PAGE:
18. Now as they sat and ate, Jesus said, “Assuredly, I say to you, one of you who eats with Me will betray Me.”
Although we do not read of it, Judas must have returned to the twelve after setting up his betrayal back in verses 10 and 11. Now, the Lord Jesus reveals His knowledge of Judas’ coming betrayal. This not only demonstrates His complete knowledge and authority over the situation, but also gives Judas the chance to repent. Unfortunately, he did not take it, but continued on the destructive course he had set out on. Read the rest of this entry »
1. After two days it was the Passover and the Feast of Unleavened Bread. And the chief priests and the scribes sought how they might take Him by trickery and put Him to death.
This issue of the Passover and the feast of unleavened bread is confusing to us who do not live under the religious system that God had instituted among the Jews. Basically the feast of the Passover was a single feast day. On the original Passover the lamb was to be sacrificed that day “at even,” which was the start of the day on the Jewish calendar, and the blood was to be placed on the doorposts the same day. Some argue that in later times, when a lamb had to be slaughtered for each family, they sacrificed all the lambs the day before the Passover meal was to be eaten, so it was already slaughtered when the feast day started at even. Some have tried to argue from this that the Lord had to be sacrificed on the day before Passover, not on Passover day. These are trying to make out that the so-called “Lord’s Supper” is not the Passover meal. But the fact is that the original Passover lamb was slaughtered on the day of Passover, and though Christ was not slaughtered at even, He was still slaughtered Passover day, which was according to the original Passover. Moreover, I do not see evidence in the law that a provision was ever made for sacrificing the lamb a day early. In Deuteronomy 6:6 we read, “At the place where the LORD your God chooses to make His name abide, there you shall sacrifice the Passover at twilight, at the going down of the sun, at the time you came out of Egypt.” As far as I can tell, the Passover was to be sacrificed at sundown on the same day the Passover was to be eaten. II Chronicles 35:1 indicates that they slaughtered the Passover on the fourteenth day of the first month, which was the same day it was to be eaten, so at that time, at least, there was no tradition about slaughtering the lamb a day early. Read the rest of this entry »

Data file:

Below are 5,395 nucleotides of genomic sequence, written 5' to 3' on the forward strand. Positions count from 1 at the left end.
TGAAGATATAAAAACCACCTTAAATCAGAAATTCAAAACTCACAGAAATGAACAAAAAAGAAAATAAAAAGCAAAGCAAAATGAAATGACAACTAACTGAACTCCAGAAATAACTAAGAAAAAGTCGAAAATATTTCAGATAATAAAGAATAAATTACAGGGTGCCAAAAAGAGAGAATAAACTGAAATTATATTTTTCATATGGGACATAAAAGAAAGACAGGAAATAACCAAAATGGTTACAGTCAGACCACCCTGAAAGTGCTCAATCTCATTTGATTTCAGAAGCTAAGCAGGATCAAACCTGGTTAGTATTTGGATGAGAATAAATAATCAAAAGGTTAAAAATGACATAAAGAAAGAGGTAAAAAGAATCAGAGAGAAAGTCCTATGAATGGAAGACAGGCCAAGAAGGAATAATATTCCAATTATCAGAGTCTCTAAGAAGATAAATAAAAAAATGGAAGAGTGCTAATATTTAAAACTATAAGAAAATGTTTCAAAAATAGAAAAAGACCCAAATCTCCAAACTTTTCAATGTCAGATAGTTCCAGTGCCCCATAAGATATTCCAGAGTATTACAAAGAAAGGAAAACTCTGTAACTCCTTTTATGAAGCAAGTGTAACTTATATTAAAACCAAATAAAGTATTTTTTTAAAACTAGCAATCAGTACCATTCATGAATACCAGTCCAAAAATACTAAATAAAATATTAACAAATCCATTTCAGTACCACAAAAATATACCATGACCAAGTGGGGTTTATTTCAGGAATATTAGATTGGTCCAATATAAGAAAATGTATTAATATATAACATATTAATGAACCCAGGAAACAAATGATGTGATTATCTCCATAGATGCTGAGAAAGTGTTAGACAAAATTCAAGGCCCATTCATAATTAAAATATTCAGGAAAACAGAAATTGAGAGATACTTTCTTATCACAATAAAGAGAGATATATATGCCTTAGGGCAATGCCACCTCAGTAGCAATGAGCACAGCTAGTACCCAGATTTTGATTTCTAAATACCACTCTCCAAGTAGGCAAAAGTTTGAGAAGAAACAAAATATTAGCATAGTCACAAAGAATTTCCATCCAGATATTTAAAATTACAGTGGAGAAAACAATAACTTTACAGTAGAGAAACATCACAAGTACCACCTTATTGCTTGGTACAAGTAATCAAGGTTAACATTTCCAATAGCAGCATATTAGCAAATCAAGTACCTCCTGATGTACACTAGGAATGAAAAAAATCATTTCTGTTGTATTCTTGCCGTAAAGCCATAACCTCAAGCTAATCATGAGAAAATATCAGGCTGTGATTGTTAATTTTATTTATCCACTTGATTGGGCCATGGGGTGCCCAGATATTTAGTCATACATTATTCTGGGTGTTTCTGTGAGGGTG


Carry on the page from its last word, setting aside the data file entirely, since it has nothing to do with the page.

24. “But in those days, after that tribulation, the sun will be darkened, and the moon will not give its light;
Mark skips some of the further information given in Matthew, and moves right on to the time immediately following the great tribulation. He now quotes, in this verse and the next, Isaiah 13:10. After the tribulation, the sun is darkened and the moon does not give its light. If this happened literally, of course, the earth would be doomed. Yet I do not believe that this is literal. Rather, the sun and moon are darkened because they are overpowered by a much greater light. These things may sound terrible, yet this is not speaking of awful things, but instead of the glory of Christ’s coming, as we see in verse 26. For His coming will overshadow all the heavenly bodies by its brightness and the glory He will bring to the earth at that time. This will be a wonderful event, not a terrible one. Oh, for the day when His glorious return will take place! Read the rest of this entry »
14. “So when you see the ‘abomination of desolation,’ spoken of by Daniel the prophet, standing where it ought not” (let the reader understand), “then let those who are in Judea flee to the mountains.
The Lord refers to the prophecy of Daniel next and the prediction he made of an abomination of desolation being set up in the temple. We can read of this in Daniel 9:27.
“He will confirm a covenant with many for one ‘seven.’ In the middle of the ‘seven’ he will put an end to sacrifice and offering. And on a wing [of the temple] he will set up an abomination that causes desolation, until the end that is decreed is poured out on him.”
Here we read of “the prince who is to come,” and see him setting up this abomination. We can see too that “where it ought not” be set up is in the temple. This is confirmed in Matthew 24:15, which says it is set up in the holy place, which is in God’s temple in Jerusalem. Read the rest of this entry »
1. Then as He went out of the temple, one of His disciples said to Him, “Teacher, see what manner of stones and what buildings are here!”
As the Lord and His disciples are leaving the temple, it seems that one of the disciples points out in awe the glory of the temple. Remember, most of the disciples were from Galilee, a region that was largely filled with what we would call “country-folk,” and so they would not have been used to an urban-type environment like Jerusalem. Add to this the wonder of the amazing structure called the temple, and we can see why one or all of them might have been awed by it. Though they visited Jerusalem three times a year, it is likely these men would never get completely over being amazed by it. And how can we blame them for being in awed reverence of the temple of God on earth? Read the rest of this entry »